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Victorian Terrace need your input

Hi All, 

This is our first house, so first garden to design. We had lots of fun so far and done a big part of it, now we just need to decide where and how we design the lawn vs flower beds. I have attached a picture of the bare garden  (ignore anything on the brown soil as that's of course going. 

So at the back you have the patio we just had installed. Flower beds to the right that are staying. 

The garden doors from the kitchen are in the left hand bottom of the picture, looking out over the retaining wall. 

The stepping stone you see is in the middle of the garden.

it's in total about 10 meter long and 4 wide 

Initially we thought to put lawn where you see the green in the picture and then the brown the flower beds, but we have second doubts. 

What would you do? 

Also, any tips for plants? It's facing west, north west. (north is towards the right hand neighbour in this picture. 


  • JennyJJennyJ Posts: 10,463
    I would imagine it might get quite a lot of shade from your house and the neighbouring ones (I guess that's why you put the deck/patio at the far end). Most grass needs plenty of sun. There are seed mixtures that will take more shade, but they aren't as hardwearing, which brings me on to....
    If you need to walk across the area in winter to get to the back gate (or in wet weather any time of year) you'll get a worn track on grass, if you don't have a path through it (and possibly also track mud across the deck/patio).
    I think I'd be tempted to have gravel with a "stepping stone" type path of slabs through it, and have the kind of planting that's allowed to self-seed into the gravel, but your taste may be towards the more formal.

    Doncaster, South Yorkshire. Soil type: sandy, well-drained
  • zugeniezugenie Posts: 834
    Personally I would have that as one big flower bed with a path/stepping stones through to the seating at the back.
  • AnniDAnniD Posts: 12,479
    edited February 2022
    Are you desperate to have a lawn ? As @JennyJ said, due to the lack of sunlight it may be very tricky to maintain .
    I would also be inclined to go for gravel and stepping stones in your situation,  l think it would look good  :)
    This is the kind of look l was picturing, obviously you could have different coloured stones and gravel.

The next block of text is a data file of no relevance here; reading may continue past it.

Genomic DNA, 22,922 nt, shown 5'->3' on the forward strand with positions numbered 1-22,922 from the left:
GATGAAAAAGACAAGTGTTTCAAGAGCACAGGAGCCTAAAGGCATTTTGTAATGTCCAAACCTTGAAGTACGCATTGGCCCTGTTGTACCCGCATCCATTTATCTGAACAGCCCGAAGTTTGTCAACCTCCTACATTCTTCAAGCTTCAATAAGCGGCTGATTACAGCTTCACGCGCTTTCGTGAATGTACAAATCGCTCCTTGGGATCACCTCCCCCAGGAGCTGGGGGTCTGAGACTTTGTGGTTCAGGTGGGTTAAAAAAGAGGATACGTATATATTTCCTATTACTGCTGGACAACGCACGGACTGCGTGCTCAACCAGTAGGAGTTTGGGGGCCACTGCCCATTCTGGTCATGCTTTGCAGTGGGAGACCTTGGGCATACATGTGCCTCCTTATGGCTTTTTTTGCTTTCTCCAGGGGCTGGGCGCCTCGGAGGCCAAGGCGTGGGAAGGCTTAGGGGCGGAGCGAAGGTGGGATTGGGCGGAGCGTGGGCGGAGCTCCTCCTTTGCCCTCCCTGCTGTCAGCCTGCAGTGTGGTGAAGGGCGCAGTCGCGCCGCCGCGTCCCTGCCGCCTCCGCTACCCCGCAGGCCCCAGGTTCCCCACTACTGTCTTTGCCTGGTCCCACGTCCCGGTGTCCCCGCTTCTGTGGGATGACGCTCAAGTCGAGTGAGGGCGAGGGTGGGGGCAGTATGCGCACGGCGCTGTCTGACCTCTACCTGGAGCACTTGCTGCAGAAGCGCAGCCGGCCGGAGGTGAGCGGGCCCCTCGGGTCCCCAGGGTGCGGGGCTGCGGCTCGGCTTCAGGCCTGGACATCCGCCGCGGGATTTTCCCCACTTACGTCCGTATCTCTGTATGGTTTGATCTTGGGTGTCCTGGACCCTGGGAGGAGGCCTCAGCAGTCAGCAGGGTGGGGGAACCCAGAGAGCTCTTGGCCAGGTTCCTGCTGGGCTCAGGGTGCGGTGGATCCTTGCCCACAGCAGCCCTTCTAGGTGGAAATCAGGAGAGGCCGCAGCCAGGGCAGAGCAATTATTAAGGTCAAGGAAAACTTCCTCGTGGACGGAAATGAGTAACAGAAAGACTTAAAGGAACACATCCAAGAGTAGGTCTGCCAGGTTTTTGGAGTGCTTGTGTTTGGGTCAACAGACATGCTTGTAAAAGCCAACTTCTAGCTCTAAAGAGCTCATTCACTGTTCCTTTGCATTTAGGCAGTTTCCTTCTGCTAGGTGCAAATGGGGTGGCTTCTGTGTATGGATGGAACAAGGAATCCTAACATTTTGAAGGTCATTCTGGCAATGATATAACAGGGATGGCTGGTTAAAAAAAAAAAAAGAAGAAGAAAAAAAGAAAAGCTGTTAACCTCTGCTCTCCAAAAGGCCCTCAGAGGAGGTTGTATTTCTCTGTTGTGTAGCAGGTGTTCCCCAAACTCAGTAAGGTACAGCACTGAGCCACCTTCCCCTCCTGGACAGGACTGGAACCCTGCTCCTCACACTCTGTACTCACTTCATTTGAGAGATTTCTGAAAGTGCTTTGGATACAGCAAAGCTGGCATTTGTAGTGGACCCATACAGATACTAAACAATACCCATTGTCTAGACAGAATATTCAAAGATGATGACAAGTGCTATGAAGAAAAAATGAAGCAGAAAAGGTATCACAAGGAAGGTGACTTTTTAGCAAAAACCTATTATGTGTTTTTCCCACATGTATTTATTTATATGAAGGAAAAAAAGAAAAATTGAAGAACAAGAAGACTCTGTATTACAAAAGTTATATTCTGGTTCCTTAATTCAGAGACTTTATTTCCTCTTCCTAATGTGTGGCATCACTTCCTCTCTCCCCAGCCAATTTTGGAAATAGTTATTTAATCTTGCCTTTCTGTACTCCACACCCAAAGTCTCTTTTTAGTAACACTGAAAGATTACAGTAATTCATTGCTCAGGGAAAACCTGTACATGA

• I would always suggest in these situations that you sort out your boundaries first.
    Whether that be brick walls or new wooden fence panels - do it now whilst you can - and keep in mind that they may need replacing or maintaining at some later stage.
    Lawn? .. I wouldn't even consider it - you'll most likely regret it later. (IMO)
  • A lawn this size is not worth the bother. You will also need a home for a mower .I would  plant tall plants as part of your scheme.  
     Retired Gardener, new build garden, clay soil, South Notts.

    The more I garden the less I know but the more pleasure I get from it. Monty Don 
  • FairygirlFairygirl Posts: 54,882
    I'd agree. It'll take longer to get the mower in and out than it would to cut the grass - if any survives  ;)
    That's how I decide on the conundrum of having grass or not - much as I like it.  :)
    It's a place where beautiful isn't enough of a word....

    I live in west central Scotland - not where that photo is...
  • PlantmindedPlantminded Posts: 3,492
    This staggered paving idea with interesting shaped beds might make you happier about not having a lawn:

    A Victorian Terrace Garden – Sarah Ashworth Garden Design

    There's lots of scope for some interesting planting, plus easy access to your patio and back gate.  You could do something similar with gravel but I'd advise you to use a large size of gravel to avoid it getting in your shoes and house!

    I think a mix of perennials and ornamental grasses would look great in that space and not occupy too much of your time maintaining them - they come back each year!  The grasses will also give you structural interest over winter.

    Also, think about how you are going to light your garden so that it can be a subtle feature for outdoor dining and entertaining, also enabling you to admire your garden from your house at night - with consideration for your neighbours!

    Wirral. Sandy, free draining soil.

  • Good ideas! And something to think about. Never thought about this approach! 

    Thanks all! 
  • I agree with Chris and I'd sort your boundaries first.  A pain but far easier to do that at this stage. I'd also agree that for such a small space it's doesn't seem worth the hassle of having a grass lawn (storing a mower for such a small space is a pain alone). It also looks as if you have young kids (I spotted a small bike). I know this won't be popular with everyone but have you considered artificial grass? That's what we did in our previous terraced house - it wasn't my first choice but it worked practically for us and there are some good options these days. It also meant that it was a practical space all year round (attached is a pic ...and I don't think the artificial grass is that bad!!). Anyway just an idea.

    For shady spots I'm a fan of ferns and an evergreen jasmine works well as a climber to cover up a fence.  Good luck in your new home x
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